Have you heard of Kernza? Cascadian Farm is using its position in the organic food movement to highlight a food that could change the planet.
Cascadian Farm has been a leader in the organic food movement. What started as a home farm has evolved into a strong voice for farmers who are considerate of the land, people and planet. In the company’s newest initiative, the brand looks to educate as well as impact change one grain at a time. Are you ready to pour a bowl of Kernza?
Many foodies, food conscious families and trend setters are often looking for the next “food.” Whether it is an exotic spice, under-utilized cut of meat or undiscovered food source, the new often sparks people’s attention.
Additionally, consumers are more educated about their food. Organic needs to be more than just a label. People want to know the how, why and because associated with the food.
Those growing questions lead to a bigger discussion. While chefs can convey the importance of supporting farmers, those farms have a bigger impact than providing the sustenance on the table. Farming can affect climate change.
According to Cascadian Farm, “agriculture contributes to about 30 percent of global greenhouse emissions.” Given that impact, exploring farming practices that are climate-beneficial is imperative. One way is with crops.
Have you heard of Kernza? As a resident foodie, this grain wasn’t on my food trend watch list. After talking with Cascadian Farm Marketing Director, Maria Carolina Comings, the possibilities that this perennial grain can offer is extraordinary.
A relatively recent development, this perennial grain is species of perennial wheat grass. While not necessarily like the ingredient in your morning smoothie, this grain has numerous characteristics that make it climate-beneficial.
Since I am not a botanist, the term perennial grain meant nothing to me. Comings defined it as “crop that remains productive year after year.” In this case, the “Kernza crops don’t die after harvest” and don’t have to “start over” at the beginning of each season.
Still, that aspect is just part of what makes this grain so potentially influential. Kernza’s roots can grow up 10 feet (versus a traditional wheat’s roots of three feet).
Deep roots help in several ways. These roots can help with “greenhouse gas carbon, build healthy soil, improve wildlife habitat, protect water resources and produce food for people to eat.”
The key take away is the idea that the deep roots are believed to capture “carbon from the air and storing it in the ground.” Think about that concept this way. Some people have a houseplant because it can help to clean the indoor air. This grain’s super long roots helps to pull more bad from the air and turn it into good.
While the carbon reduction is a huge selling point, this grain has numerous benefits for the environment. One interesting aspect is its benefit to bees. Since this grain doesn’t have to be disturbed for harvest, the bees (and pollinators) could reap rewards.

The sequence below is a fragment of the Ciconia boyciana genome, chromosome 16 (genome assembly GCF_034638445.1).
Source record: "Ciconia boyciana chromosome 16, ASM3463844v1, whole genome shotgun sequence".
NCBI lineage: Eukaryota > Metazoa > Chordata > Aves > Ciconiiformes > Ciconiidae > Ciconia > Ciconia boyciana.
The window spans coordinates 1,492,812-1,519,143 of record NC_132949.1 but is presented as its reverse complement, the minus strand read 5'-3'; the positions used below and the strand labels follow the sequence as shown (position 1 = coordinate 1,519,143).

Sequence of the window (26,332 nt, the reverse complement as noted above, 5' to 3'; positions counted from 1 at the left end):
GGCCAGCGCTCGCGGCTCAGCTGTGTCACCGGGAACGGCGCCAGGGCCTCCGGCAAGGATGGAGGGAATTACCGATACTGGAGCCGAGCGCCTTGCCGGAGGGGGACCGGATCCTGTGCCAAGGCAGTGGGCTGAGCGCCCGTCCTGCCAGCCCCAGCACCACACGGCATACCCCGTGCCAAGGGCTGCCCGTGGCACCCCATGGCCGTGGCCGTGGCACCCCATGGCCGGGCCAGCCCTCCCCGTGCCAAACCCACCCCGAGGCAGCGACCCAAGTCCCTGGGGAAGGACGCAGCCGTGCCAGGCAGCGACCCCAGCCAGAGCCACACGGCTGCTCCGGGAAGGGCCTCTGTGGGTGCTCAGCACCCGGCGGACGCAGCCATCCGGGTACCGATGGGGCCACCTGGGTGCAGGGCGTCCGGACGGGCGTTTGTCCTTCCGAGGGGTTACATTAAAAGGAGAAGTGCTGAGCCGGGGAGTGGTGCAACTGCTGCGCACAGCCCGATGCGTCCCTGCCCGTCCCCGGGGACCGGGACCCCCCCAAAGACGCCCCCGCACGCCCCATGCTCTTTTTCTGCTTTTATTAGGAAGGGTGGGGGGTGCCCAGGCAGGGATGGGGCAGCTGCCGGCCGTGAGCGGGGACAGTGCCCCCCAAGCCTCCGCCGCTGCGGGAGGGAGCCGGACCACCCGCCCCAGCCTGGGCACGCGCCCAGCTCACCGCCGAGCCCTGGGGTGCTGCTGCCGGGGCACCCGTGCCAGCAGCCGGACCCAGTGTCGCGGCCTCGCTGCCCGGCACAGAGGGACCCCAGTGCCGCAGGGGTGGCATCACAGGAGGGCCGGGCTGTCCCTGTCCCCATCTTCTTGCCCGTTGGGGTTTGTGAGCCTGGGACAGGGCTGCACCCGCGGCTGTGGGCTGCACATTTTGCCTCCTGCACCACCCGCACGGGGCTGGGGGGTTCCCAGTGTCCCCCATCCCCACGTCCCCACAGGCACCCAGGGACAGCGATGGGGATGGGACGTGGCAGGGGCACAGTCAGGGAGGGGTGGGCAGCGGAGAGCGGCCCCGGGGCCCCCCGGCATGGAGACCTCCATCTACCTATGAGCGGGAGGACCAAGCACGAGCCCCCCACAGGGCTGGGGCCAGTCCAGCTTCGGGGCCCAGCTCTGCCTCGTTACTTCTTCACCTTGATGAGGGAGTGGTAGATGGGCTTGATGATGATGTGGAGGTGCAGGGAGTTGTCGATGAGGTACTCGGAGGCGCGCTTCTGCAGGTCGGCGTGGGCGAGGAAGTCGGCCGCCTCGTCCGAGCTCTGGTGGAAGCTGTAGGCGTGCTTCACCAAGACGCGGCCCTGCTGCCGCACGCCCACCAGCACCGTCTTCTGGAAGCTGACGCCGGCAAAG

Bees need undisturbed land for nesting. Without bees (and pollinators), plants and environment suffers. This additional benefit is just as important as the carbon issue.
Still, all the biological benefits won’t matter if people don’t know about or eat the grain. Becoming educated on this issue is just the first step. Cascadian Farm, through the Deeply Rooted for Good campaign, is raising awareness for this issue.
The brand is launching its small-batch, limited-edition Honey Toasted Kernza® Cereal. Since this grain and its farming are still in its infancy, only 6,000 boxes are available. To learn about and support this cause, people are encouraged to visit DeeplyRootedForGood.com.
At present, this grain is not commercially available on a large scale. While Cascadian Farm is using it in this limited edition cereal, the grain can be used in bread, tortillas, pasta and even beer.
In some cases, this box of cereal might be the “most important box of cereal Cascadian Farm has ever made.” As a trusted brand, the company is using its platform to educate consumers. If consumers demand this cereal, and in turn the grain, the expansion possibilities are many.
Granted there will be trial and error as farmers learn more about this grain. With the goal of a larger-scale market by 2040, consumers’ interest and demand for this type of game changing product will help advance that goal.
Discovering this perennial grain, Kernza, isn’t just for foodies or trend-setters. When a food can have a positive impact on the environment everyone should at least take the opportunity to try this food. Why it won’t completely negate that bag of salad that you threw away (again), it could be a wonderful addition to your cereal bowl, bread for your sandwich or even that refreshing beer on a leisurely Saturday afternoon.
Are you ready to commit to be deeply rooted for good? Yes, it is possible to start a change one grain at a time.